A field investigation of commonly-used monitoring well purging techniques was conducted under different conditions including type of pump, pump inlet location, and the use of packers. Tracers including deionized water, fluorescent dye, and lithium chloride, were used to define the amount of stagnant water at any given time in the pump discharge. Tests were conducted in shallow 5 cm (2 in) diameter wells. The effects of drawdown were examined.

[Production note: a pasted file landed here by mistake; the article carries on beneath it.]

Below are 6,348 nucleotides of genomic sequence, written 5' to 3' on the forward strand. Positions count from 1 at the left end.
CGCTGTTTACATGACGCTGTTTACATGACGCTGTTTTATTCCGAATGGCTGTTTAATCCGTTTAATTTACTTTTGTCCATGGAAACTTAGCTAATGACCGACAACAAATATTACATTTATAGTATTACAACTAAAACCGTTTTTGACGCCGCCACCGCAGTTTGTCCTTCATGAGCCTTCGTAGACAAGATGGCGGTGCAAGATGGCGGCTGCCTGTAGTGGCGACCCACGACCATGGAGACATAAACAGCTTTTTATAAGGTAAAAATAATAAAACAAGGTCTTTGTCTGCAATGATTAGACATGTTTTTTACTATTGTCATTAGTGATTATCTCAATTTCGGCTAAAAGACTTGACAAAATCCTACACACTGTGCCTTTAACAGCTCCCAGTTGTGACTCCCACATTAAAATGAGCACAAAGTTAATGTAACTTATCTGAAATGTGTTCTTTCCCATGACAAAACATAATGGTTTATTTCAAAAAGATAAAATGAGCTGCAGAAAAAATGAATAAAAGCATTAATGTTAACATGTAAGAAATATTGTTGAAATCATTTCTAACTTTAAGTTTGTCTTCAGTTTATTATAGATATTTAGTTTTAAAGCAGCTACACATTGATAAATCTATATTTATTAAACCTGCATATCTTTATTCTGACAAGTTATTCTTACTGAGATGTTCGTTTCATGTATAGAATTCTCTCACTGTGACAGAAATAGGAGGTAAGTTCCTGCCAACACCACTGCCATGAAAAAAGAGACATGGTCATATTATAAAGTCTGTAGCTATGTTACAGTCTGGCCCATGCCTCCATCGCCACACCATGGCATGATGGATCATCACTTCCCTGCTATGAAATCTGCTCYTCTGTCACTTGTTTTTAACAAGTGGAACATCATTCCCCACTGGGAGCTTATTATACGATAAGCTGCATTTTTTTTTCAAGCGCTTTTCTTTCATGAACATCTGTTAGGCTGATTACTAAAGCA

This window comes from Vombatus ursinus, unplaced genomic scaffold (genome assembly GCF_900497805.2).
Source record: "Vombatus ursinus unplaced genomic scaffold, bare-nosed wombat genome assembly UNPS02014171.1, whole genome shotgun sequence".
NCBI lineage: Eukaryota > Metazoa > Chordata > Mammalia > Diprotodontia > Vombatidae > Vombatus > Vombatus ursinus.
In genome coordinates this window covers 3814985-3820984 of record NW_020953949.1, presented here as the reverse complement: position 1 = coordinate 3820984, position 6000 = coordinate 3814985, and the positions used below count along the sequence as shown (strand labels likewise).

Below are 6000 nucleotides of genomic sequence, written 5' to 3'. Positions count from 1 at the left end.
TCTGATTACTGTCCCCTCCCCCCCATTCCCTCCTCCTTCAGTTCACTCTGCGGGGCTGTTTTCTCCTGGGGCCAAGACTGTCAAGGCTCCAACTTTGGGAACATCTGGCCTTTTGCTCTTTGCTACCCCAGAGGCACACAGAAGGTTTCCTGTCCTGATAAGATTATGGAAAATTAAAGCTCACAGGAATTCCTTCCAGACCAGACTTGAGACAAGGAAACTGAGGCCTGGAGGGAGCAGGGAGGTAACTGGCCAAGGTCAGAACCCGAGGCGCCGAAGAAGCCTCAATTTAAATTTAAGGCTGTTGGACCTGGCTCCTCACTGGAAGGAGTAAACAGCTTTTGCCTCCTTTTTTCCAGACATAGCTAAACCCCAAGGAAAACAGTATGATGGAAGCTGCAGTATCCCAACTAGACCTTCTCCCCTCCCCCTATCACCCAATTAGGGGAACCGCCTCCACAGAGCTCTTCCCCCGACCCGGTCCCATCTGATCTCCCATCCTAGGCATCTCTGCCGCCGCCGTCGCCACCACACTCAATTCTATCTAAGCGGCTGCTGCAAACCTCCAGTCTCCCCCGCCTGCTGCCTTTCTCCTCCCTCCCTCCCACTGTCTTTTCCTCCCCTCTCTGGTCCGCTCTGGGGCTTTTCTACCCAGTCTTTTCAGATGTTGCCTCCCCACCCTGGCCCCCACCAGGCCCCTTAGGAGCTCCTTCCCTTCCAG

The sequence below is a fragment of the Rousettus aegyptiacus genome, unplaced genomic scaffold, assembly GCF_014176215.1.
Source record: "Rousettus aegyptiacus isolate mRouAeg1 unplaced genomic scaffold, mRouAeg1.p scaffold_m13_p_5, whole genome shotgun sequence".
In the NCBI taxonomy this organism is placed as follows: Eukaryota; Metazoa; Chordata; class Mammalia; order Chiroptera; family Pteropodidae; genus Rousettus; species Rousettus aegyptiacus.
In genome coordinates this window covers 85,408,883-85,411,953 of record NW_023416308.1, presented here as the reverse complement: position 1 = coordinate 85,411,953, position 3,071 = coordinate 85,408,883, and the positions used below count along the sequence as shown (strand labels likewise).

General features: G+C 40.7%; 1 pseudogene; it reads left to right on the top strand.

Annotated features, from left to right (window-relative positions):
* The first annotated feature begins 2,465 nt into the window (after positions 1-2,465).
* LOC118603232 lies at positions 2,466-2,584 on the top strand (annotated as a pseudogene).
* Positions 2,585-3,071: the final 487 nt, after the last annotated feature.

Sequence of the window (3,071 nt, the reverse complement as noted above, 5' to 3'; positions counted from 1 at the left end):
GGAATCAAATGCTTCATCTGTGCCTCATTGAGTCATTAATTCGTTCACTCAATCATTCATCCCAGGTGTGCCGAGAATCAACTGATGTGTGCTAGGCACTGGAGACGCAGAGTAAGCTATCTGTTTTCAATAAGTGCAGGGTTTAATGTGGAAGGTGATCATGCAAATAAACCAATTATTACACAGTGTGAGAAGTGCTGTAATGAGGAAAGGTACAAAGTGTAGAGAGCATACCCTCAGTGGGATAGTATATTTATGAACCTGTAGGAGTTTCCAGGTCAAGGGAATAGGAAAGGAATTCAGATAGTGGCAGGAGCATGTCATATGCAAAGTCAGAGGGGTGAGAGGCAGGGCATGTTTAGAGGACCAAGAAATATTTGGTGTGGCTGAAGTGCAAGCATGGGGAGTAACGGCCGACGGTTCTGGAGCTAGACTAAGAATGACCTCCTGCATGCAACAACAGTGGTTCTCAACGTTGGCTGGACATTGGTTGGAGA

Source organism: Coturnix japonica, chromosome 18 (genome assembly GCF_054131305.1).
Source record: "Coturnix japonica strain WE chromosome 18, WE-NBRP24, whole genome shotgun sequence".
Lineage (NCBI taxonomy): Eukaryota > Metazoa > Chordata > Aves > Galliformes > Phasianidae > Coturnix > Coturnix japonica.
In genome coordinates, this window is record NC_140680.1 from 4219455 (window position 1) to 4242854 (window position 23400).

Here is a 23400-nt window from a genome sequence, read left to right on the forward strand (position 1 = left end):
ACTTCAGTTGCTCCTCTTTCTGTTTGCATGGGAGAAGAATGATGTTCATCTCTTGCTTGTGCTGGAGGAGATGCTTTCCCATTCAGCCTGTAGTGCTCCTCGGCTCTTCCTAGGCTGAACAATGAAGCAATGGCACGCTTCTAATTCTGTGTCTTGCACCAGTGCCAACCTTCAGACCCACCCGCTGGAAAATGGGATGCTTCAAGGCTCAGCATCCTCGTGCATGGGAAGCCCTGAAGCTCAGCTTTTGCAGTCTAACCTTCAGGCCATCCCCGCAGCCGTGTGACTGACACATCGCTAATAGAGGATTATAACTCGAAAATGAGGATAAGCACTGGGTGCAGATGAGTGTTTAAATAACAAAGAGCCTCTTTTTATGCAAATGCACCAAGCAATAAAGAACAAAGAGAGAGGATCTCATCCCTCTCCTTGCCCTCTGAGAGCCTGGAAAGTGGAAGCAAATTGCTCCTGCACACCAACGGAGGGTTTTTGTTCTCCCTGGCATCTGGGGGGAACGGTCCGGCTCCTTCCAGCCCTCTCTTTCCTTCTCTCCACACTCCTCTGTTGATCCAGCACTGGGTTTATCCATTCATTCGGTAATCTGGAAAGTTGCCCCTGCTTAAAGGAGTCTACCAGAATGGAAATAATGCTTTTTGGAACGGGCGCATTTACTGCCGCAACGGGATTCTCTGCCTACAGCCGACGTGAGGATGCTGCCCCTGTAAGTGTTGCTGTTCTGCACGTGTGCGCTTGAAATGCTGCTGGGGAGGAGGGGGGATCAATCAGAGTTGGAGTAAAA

Tests conducted in the absence of drawdown with the pump inlet in a fixed position at or above the screen showed a highly variable and unpredictable inclusion of stagnant water. The use of packers did not completely prevent the inclusion of stagnant water into the pump inlet. The inclusion of stagnant water into a sample was minimized by purging from some distance above the screen followed by relocation of the pump inlet into the screen for sample collection. In wells where drawdown occurred during purging, stagnant water inclusion was minimized by reduced pumping rates to allow for sample collection during periods of well recharge. Real time monitoring of indicator parameters such as pH, temperature and specific conductance was not generally successful in indicating when purging was complete.